Prediction based load balancing heuristic for a heterogeneous cluster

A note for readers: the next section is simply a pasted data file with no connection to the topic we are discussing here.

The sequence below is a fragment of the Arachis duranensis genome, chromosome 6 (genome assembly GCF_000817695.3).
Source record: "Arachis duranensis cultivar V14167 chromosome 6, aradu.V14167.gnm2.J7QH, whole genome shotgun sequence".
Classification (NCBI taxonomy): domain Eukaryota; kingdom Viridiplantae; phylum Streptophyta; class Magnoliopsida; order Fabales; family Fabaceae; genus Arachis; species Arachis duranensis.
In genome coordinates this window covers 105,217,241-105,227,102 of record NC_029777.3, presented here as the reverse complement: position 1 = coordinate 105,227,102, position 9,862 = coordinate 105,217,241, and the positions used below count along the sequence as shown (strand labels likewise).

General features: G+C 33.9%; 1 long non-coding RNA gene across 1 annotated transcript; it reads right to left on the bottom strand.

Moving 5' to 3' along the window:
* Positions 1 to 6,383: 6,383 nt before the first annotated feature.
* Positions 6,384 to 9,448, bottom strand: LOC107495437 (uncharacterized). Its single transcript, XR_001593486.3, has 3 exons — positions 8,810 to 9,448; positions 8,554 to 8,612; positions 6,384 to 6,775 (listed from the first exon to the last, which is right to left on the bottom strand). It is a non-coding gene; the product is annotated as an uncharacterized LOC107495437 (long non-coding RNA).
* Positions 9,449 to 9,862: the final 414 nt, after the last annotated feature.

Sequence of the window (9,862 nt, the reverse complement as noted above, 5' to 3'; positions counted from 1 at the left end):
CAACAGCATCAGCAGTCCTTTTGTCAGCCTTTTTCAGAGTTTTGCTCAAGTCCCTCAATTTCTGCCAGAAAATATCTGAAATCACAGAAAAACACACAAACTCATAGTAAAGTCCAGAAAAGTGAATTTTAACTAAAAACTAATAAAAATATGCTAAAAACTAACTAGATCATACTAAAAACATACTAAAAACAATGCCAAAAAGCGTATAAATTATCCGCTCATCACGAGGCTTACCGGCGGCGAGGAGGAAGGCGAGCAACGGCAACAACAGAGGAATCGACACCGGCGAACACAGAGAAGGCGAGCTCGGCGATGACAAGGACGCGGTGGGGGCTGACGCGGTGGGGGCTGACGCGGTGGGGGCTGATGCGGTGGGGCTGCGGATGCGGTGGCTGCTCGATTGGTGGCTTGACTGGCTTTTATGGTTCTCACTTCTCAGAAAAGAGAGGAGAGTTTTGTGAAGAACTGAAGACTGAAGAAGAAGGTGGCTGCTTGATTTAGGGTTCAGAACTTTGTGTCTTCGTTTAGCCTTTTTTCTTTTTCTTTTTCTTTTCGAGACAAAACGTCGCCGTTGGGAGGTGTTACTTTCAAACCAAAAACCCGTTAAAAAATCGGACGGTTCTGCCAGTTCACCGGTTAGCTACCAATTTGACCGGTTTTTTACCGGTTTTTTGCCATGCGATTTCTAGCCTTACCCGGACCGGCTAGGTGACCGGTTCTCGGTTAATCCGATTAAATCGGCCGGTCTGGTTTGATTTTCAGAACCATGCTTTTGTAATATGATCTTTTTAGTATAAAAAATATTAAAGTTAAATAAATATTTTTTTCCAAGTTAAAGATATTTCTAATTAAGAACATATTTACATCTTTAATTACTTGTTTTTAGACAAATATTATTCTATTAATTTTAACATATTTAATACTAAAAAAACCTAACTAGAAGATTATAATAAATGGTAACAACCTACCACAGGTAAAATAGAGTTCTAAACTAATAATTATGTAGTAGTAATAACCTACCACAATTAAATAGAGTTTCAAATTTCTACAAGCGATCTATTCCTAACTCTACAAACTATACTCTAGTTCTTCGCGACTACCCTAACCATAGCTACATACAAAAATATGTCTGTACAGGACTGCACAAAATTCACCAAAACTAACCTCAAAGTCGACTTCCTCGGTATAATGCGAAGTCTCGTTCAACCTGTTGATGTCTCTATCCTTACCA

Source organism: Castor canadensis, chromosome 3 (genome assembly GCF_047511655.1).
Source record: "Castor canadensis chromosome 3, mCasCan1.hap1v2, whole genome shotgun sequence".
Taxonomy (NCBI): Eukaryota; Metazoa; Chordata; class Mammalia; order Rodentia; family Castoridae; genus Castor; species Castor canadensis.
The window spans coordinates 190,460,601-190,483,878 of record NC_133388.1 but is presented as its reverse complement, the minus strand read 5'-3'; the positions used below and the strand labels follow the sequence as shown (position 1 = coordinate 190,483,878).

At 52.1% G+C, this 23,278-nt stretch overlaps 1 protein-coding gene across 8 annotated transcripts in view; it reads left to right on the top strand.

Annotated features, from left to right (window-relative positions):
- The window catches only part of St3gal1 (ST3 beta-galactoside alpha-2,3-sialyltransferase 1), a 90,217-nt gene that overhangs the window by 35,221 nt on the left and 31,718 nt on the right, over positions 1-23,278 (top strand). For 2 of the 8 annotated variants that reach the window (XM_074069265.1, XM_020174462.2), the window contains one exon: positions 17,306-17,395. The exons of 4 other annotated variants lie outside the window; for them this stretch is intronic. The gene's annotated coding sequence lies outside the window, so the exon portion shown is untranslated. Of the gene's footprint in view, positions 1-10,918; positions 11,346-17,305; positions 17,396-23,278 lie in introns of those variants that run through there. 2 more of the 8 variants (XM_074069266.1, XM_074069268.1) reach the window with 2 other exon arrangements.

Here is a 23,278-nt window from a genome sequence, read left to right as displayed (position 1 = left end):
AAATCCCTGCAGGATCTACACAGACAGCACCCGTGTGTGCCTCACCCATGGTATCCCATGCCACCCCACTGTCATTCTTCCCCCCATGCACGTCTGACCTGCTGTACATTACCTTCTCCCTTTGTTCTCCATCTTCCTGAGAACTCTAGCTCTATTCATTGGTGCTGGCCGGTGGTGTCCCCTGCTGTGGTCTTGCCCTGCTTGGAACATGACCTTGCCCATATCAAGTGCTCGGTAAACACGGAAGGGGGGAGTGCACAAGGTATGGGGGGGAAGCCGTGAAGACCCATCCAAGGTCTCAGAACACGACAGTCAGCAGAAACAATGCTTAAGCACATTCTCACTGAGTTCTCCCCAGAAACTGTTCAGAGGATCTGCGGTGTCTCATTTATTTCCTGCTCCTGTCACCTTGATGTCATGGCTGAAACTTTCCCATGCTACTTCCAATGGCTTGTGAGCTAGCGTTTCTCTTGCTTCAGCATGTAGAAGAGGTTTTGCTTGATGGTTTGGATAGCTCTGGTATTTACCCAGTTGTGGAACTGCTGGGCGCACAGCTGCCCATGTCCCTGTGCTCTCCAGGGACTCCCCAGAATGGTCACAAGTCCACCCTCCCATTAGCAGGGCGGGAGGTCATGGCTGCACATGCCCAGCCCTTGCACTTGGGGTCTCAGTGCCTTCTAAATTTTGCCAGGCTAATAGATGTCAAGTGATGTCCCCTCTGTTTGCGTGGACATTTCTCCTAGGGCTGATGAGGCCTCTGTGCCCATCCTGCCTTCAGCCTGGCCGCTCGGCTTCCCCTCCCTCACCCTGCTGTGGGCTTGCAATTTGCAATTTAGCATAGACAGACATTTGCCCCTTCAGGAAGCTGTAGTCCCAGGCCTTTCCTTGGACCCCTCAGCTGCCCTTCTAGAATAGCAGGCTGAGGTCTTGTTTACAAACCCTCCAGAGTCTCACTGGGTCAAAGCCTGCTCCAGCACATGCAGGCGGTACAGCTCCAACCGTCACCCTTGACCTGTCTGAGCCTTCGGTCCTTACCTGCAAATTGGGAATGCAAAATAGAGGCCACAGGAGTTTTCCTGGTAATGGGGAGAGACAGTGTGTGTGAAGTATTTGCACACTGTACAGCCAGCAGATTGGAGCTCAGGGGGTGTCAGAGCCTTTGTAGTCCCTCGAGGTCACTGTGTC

Load balancing has been a topic of interest in both academia and industry, mainly because of the scope for performance enhancement that is available to be exploited in many parallel and distributed processing environments. Among the many approaches that have been used to solve the load balancing problem, we find that only very few use prediction of code execution times. Our reasoning for this is that the field of code prediction is in its infancy. As of this writing, we are not aware of any prediction-based load balancing approach that uses prediction8 of code-execution times, and uses neither the information provided by the user, nor an off-line step that does the prediction, the results of which are then used at run-time. In this context, it is important to note that prior studies have indicated the feasibility of predicting the CPU requirements of general application programs. Our motivation in using prediction-based load balancing is to determine the feasibility of the approach. The reasoning behind that is the following: if prediction-based load balancing does yield good performance, then it may be worthwhile to develop a predictor that can give a rough estimate of the length of the next CPU burst of each process. While high accuracy of the predictor is not essential, the computation overhead of the predictor must be sufficiently' small, so as not to offset the gain of load balancing. As for the system, we assume a set of autonomous computers, that are connected by a fast, shared medium. The individual nodes can vary in the additional hardware and software that may be available in them. Further, we assume that the processes in the workload are sequential. The first step is to fix the parameters for our assumed predictor. Then, an algorithm that takes into account the characteristics of the predictor is proposed. There are many trade-off decisions in the design of the algorithm, including certain steps in which we have relied on trial and error method to find suitable values. The next logical step is to verify the efficiency of the algorithm. To assess its performance, we carry out event driven simulation. We also evaluate the robustness of the algorithm with respect to the characteristics of the predictor. The contribution of the thesis is as follows: It proposes a load-balancing algorithm for a heterogeneous cluster of workstations connected by a fast network. The simulation assumes that the heterogeneity is limited to variability in processor clock rates; but the algorithm can be applied when the nodes have other types of heterogeneity as well. The algorithm uses prediction of CPU burst lengths as its basic input unit. The performance of the algorithm is evaluated through event driven simulation using assumed workload distributions. The results of the simulation show that the algorithm yields a good improvement in response times over the scenario in which no load redistribution is done.